Thinking about SOA (again)

  • Eventually we’ll stop talking about SOA and go back to talking about Architecture.  When we stop talking about SOA it will finally become a reality (who talks about 3-tier architectures anymore?).   Thanks to Harry for this one!
  • SOAs are like snowflakes – no two will be the same.
  • SOAs will most likely be built using web services (but building web services will not necessarily result in a SOA).
  • The most valuable services will be used in ways in which their original architects never intended or expected.
  • A specification without an implementation is a hypothesis and should be treated as such.
  • SOA is not new.  CORBA, DCE, DCOM and EDI were all early examples.
  • EDI may have provided the first example of SOA principles (e.g. document-centric, loosely coupled, etc).
  • SOA is not web services
  • SOA is a design philosophy, not a technology or a methodology
  • SOA does not enable or ensure the alignment of IT and business.  The IT industry has been promising this for decades –there is no silver bullet for aligning IT and business.  Alignment of IT and business is an organizational issue that will not be resolved by an architectural design philosophy alone.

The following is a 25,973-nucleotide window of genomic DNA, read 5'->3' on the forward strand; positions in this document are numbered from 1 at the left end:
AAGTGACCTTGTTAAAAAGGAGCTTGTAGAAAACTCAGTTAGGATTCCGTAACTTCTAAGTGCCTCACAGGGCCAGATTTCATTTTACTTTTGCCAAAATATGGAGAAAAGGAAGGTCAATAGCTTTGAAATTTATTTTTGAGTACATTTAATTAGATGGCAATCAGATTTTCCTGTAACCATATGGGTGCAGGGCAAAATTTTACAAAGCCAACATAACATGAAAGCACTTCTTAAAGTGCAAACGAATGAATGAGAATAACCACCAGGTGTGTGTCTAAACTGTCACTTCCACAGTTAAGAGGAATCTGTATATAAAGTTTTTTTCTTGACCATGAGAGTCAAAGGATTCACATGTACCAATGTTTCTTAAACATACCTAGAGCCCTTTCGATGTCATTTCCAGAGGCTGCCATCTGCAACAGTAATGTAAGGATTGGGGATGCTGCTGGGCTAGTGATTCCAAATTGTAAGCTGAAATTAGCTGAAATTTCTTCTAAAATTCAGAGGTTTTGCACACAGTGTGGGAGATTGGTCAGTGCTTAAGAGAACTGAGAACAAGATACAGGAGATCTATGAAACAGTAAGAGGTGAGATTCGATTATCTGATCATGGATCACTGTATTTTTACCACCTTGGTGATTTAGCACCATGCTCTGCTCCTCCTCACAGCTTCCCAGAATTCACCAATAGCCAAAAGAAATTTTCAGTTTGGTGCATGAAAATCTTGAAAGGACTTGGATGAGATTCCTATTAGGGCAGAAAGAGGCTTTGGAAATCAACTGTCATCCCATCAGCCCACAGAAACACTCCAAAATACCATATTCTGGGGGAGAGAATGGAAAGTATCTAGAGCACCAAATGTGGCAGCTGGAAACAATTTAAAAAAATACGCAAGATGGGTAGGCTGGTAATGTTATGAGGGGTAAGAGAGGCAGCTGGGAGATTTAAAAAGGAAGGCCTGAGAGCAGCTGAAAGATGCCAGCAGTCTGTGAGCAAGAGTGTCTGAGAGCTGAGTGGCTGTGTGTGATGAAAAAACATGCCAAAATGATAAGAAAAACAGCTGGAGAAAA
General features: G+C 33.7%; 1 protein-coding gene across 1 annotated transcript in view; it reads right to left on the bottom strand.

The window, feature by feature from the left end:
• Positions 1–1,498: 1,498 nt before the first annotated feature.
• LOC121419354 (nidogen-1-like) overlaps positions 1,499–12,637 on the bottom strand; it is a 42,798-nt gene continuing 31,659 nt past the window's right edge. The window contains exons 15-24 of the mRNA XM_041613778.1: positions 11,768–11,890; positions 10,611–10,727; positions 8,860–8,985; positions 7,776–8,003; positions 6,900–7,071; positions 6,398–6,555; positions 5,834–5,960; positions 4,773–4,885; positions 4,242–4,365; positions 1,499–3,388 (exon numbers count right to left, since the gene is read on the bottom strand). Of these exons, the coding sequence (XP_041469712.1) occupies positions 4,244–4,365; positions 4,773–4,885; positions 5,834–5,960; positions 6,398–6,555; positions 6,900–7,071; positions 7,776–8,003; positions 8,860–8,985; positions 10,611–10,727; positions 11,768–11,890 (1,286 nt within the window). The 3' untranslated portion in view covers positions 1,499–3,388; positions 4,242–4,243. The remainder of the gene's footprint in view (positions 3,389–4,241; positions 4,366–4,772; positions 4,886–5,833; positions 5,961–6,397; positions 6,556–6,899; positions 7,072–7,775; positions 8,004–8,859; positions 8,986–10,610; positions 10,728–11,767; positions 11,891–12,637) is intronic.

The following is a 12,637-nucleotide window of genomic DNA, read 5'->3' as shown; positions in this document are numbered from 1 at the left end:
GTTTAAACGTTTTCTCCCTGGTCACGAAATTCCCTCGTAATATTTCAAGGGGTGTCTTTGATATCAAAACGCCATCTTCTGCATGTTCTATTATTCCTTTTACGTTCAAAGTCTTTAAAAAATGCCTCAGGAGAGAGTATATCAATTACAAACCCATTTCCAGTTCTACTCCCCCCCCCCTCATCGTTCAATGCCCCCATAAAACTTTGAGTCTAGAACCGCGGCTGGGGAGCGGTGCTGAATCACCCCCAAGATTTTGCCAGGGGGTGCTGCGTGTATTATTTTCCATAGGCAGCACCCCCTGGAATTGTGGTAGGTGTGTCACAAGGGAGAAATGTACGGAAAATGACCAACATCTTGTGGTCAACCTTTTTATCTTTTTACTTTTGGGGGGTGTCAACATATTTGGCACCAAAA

• Service Orientation (SO) will happen in your organization in one of two possible ways: chaotically (typical approach) or in a disciplined manner.  The path your organization takes (and the cost of later fixing that path) is up to you.
  • Companies that fail to adopt SOA will be less competitive in the marketplace,
  • SOA is a means for realizing loosely coupled business processes.   Loosely coupled business processes (not services) are the key to an agile organization.
  • SOA is a means, not an end.  Opportunity emerges when a SOA is used.  
  • A service’s value is equivalent to the number of business processes in which it appears.
  • Services are not Distributed Objects
  • Business Processes are not Distributed Objects
  • Distributed Objects and Legacy Systems should be cleaved into services
  • If you set out to “do SOA” you will fail.  All IT projects have the objective of improving the performance of the enterprise – there is no point for the IT project to exist otherwise.
Comments (3)
  1. Patrick Leonard nails it rather succinctly.  ESB is an EAI pattern (not a product) that may not…

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